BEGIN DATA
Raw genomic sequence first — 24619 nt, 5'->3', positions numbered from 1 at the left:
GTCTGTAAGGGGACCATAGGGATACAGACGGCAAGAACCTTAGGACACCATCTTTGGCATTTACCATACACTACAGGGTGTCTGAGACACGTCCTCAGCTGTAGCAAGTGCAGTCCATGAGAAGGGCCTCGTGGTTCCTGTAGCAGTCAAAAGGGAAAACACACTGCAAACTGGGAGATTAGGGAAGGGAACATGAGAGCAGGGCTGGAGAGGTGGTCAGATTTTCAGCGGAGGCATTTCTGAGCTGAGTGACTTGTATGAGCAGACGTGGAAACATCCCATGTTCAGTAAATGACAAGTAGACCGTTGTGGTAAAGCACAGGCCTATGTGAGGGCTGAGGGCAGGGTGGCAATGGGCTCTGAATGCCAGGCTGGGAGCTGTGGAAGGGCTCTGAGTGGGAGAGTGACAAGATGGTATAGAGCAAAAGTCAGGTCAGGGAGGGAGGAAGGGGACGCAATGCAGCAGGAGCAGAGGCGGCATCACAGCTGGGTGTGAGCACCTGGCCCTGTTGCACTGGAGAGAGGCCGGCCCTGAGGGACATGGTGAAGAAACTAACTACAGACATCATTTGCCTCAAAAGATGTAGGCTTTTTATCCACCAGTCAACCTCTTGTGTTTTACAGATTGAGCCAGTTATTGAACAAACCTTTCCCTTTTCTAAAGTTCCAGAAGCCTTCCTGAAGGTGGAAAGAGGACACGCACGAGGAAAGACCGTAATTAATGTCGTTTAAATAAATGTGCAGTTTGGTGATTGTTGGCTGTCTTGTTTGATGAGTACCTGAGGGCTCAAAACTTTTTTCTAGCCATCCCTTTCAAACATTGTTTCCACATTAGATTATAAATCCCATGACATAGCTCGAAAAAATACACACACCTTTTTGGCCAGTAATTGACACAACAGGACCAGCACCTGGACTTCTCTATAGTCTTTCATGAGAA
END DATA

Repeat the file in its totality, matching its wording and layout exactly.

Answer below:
Raw genomic sequence first — 24619 nt, 5'->3', positions numbered from 1 at the left:
GTCTGTAAGGGGACCATAGGGATACAGACGGCAAGAACCTTAGGACACCATCTTTGGCATTTACCATACACTACAGGGTGTCTGAGACACGTCCTCAGCTGTAGCAAGTGCAGTCCATGAGAAGGGCCTCGTGGTTCCTGTAGCAGTCAAAAGGGAAAACACACTGCAAACTGGGAGATTAGGGAAGGGAACATGAGAGCAGGGCTGGAGAGGTGGTCAGATTTTCAGCGGAGGCATTTCTGAGCTGAGTGACTTGTATGAGCAGACGTGGAAACATCCCATGTTCAGTAAATGACAAGTAGACCGTTGTGGTAAAGCACAGGCCTATGTGAGGGCTGAGGGCAGGGTGGCAATGGGCTCTGAATGCCAGGCTGGGAGCTGTGGAAGGGCTCTGAGTGGGAGAGTGACAAGATGGTATAGAGCAAAAGTCAGGTCAGGGAGGGAGGAAGGGGACGCAATGCAGCAGGAGCAGAGGCGGCATCACAGCTGGGTGTGAGCACCTGGCCCTGTTGCACTGGAGAGAGGCCGGCCCTGAGGGACATGGTGAAGAAACTAACTACAGACATCATTTGCCTCAAAAGATGTAGGCTTTTTATCCACCAGTCAACCTCTTGTGTTTTACAGATTGAGCCAGTTATTGAACAAACCTTTCCCTTTTCTAAAGTTCCAGAAGCCTTCCTGAAGGTGGAAAGAGGACACGCACGAGGAAAGACCGTAATTAATGTCGTTTAAATAAATGTGCAGTTTGGTGATTGTTGGCTGTCTTGTTTGATGAGTACCTGAGGGCTCAAAACTTTTTTCTAGCCATCCCTTTCAAACATTGTTTCCACATTAGATTATAAATCCCATGACATAGCTCGAAAAAATACACACACCTTTTTGGCCAGTAATTGACACAACAGGACCAGCACCTGGACTTCTCTATAGTCTTTCATGAGAA